One such "difficulty" is posed by the monumental work Svayambh, a Sanskrit word meaning "self-generated". The work has the appearance of a vast mass of wax that moves almost imperceptibly on sunken rails, leaving a residue behind it as it traverses the breadth of Burlington House. Comparable to a giant red train, the huge self-made blob travels across five rooms over the course of 90 minutes, leaving an unidentifiable sticky trail in its wake.
This emblematic structure reflects Kapoor's exploration of sculptural works that actively participate in their own formation and enables the artist to distance himself from his creation-relinquishing responsibility and giving the work the status of a living, breathing organism. In the white walls of the academy, the audience is captivated by the train's progress, its stately movement and its mess. Spectators view it en masse, releasing collective gasps like steam from an engine. "How on earth will they get that off?" they seem to ask of the soiled walls.
The work negotiates a space between ponderous pretension and childlike naivety, its spongy edges becoming clumsy paintbrushes, smearing the walls with abstract strokes. "In a way, playfulness is something that is part of any creative process," says Kapoor. "There's a moment where play can be terribly serious. I think that's what one's after, that jump from 'maybe we can do that' to 'gosh, that's a moment of profundity'. The work is a bridge between the two."
Its impact in the academy is so startling and immediate that it is hard to imagine the structure anywhere else. Svayambh, however, isn't site-specific and has been travelling since 2007. Launching at the Musée des Beaux-Arts in Nantes and showing in Munich's Haus der Kunst, later. Another highlight of the exhibition is Shooting Into the Corner, displayed in the Large and Small Weston Rooms. A cannon shoots projectiles of red wax into a corner at regular intervals. An expressionless man meticulously enacts his gun-loading routine. There is a sharp hiss of trapped air and then a very loud bang. A dial of crimson paint shoots across the room, splattering itself mercilessly onto the far wall. There is yet more cooing and gasping. This is sculpture-cum-performance art. It is also legitimate vandalism, marking an incongruous partnership between the maverick Kapoor and the time-honoured establishment of the Royal Academy.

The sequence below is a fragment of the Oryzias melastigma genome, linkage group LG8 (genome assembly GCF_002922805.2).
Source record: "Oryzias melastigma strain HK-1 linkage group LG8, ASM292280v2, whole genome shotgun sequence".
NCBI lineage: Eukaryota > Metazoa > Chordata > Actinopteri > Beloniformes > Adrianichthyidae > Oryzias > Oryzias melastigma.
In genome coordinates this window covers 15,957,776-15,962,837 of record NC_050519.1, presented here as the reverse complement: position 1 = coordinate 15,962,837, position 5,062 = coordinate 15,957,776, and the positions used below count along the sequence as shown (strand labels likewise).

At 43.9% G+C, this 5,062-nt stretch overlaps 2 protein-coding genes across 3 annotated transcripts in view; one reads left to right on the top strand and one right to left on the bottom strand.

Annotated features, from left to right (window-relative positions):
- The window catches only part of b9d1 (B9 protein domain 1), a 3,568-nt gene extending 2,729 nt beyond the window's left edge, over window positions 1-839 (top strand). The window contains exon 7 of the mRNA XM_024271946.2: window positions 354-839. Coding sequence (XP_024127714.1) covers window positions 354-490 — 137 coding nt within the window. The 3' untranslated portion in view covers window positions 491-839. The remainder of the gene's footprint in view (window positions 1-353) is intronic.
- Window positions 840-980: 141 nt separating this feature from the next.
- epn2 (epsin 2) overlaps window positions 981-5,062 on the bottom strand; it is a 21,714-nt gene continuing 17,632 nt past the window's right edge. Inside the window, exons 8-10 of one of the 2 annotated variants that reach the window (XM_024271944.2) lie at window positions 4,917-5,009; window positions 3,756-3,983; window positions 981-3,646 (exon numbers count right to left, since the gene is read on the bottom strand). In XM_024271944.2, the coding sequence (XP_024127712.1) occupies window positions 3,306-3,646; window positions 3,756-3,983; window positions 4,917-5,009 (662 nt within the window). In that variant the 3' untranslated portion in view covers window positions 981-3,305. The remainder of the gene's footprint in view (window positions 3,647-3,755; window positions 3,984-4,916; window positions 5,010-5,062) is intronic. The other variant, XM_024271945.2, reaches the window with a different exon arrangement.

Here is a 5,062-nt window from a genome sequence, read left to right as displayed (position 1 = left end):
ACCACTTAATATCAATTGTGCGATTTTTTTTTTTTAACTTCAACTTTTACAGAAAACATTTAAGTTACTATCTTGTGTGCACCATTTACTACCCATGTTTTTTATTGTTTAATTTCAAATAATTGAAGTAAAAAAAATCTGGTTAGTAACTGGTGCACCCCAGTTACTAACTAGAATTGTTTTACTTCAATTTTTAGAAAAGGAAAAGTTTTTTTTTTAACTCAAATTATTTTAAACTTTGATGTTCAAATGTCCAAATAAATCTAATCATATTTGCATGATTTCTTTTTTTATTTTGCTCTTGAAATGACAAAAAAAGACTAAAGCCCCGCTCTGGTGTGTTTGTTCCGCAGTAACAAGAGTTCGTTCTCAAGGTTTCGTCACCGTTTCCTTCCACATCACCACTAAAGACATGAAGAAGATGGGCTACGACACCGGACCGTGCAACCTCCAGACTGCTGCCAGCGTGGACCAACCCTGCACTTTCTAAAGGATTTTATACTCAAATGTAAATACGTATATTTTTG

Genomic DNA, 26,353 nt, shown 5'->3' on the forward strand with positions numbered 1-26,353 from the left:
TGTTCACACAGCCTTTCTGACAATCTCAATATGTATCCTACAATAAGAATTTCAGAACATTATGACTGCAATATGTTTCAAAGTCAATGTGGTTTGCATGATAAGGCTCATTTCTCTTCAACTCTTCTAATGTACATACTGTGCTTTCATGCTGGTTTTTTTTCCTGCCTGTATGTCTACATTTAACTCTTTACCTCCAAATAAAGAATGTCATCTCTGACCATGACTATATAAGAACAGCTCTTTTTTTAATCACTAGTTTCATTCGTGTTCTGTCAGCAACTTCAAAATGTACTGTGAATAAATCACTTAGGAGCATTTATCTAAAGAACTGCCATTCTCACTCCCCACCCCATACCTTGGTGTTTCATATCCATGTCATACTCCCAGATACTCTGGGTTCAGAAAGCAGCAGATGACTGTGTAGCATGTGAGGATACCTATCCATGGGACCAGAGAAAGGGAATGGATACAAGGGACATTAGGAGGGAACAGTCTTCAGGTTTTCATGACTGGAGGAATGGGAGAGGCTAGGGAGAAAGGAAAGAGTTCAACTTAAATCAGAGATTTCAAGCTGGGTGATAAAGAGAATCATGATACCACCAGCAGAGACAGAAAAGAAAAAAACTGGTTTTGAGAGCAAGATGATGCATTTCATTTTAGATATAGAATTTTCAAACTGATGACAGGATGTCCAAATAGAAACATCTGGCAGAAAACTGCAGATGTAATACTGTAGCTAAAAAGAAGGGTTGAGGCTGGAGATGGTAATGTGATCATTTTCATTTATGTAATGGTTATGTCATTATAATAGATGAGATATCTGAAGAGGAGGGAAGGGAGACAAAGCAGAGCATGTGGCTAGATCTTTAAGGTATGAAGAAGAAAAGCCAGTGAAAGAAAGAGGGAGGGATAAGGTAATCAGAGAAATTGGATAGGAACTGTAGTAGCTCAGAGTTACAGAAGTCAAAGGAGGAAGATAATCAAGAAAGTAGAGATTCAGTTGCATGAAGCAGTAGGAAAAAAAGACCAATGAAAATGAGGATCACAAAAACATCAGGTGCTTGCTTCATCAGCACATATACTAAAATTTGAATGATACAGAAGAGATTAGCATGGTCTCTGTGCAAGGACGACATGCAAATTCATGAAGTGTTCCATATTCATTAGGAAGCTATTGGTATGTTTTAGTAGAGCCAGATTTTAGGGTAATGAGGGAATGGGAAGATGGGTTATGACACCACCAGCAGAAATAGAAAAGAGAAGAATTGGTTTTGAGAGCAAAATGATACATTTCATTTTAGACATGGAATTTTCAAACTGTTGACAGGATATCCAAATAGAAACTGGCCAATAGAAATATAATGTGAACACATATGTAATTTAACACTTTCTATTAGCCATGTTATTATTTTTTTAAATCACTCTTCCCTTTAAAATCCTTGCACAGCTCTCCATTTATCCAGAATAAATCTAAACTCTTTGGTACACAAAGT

Relentlessly repeating this shooting action, the work will evolve over the duration of the exhibition as the build-up of wax takes on its own form against the walls and the floor of the galleries. Also included in the exhibition is a group of early pigment pieces, dazzling with their untainted hues of yellows and reds and a series of reflective objects that, like a hall of mirrors in a travelling circus, distort and disguise. Elsewhere, we encounter a room filled with concrete sculptures that possess form and yet seem formless. Drawn and produced with the aid of a computer-assisted piping machine, like an extravagant patisserie nozzle, this is the beginning of sculpture itself.
The retrospective demonstrates Kapoor's continuing ability to push boundaries and open up new fields of vision. "That's all there is to do," he says. "One has to engage. The studio is not really a place where things get fabricated. Lots of things get made there, but it's really a place to experiment, to try things out. We have an open agenda. It's only that way that one is truly alive as an artist."